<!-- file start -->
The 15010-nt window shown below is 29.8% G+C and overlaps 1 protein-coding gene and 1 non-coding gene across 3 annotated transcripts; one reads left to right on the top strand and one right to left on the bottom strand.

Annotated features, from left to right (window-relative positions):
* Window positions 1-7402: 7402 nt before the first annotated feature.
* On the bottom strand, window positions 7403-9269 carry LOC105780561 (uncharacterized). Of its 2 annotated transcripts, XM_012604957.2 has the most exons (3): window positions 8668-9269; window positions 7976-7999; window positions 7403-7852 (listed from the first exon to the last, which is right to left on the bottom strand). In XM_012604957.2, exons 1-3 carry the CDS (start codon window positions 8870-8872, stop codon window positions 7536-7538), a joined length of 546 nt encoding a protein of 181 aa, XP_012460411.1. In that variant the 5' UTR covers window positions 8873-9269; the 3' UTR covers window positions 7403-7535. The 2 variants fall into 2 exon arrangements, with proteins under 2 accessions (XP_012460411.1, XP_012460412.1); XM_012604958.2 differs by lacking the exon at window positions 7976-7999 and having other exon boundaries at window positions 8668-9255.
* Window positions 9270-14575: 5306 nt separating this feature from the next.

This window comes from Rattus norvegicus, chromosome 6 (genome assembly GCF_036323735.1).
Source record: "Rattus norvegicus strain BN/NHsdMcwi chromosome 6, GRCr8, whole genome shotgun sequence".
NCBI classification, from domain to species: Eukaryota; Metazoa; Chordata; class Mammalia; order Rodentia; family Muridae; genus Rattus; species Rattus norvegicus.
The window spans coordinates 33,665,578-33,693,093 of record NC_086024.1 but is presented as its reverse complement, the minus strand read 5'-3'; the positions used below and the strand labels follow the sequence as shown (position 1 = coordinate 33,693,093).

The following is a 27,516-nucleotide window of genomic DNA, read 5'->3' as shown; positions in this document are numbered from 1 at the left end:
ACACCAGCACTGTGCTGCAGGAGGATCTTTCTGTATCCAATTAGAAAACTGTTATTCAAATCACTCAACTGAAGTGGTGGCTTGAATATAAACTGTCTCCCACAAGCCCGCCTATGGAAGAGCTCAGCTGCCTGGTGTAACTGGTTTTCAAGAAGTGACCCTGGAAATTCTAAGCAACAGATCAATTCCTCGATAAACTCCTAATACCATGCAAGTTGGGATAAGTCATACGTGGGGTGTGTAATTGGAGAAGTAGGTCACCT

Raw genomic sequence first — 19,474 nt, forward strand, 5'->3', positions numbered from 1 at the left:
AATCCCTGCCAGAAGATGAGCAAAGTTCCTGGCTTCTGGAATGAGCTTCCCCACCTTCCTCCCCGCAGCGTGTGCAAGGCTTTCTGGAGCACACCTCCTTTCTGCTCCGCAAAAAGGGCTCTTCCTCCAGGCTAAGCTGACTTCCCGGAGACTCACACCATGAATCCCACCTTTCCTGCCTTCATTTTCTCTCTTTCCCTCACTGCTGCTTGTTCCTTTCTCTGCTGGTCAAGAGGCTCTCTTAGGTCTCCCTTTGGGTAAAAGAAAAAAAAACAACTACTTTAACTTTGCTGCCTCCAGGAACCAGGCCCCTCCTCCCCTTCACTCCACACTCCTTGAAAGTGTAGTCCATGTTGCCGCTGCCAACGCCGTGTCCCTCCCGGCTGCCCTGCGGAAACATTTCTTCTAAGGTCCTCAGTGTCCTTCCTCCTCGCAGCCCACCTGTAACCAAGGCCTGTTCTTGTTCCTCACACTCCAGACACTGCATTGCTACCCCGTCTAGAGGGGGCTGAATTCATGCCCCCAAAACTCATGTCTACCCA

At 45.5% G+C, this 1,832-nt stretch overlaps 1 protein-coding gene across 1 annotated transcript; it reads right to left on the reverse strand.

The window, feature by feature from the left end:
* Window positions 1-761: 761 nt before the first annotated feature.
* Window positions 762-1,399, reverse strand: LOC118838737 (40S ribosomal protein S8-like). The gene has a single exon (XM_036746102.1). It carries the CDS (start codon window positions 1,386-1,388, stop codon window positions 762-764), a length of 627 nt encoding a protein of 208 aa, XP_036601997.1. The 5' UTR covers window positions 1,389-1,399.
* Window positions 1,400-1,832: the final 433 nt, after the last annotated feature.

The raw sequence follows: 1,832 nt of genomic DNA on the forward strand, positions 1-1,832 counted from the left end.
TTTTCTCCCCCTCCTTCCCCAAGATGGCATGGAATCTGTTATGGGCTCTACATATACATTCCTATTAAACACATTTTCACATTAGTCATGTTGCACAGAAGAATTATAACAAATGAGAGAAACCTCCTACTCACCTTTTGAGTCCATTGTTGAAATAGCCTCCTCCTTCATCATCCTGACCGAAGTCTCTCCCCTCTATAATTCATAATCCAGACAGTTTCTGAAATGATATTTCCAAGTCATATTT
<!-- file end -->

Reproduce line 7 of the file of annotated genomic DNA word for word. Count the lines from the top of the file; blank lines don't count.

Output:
Source record: "Rattus norvegicus strain BN/NHsdMcwi chromosome 6, GRCr8, whole genome shotgun sequence".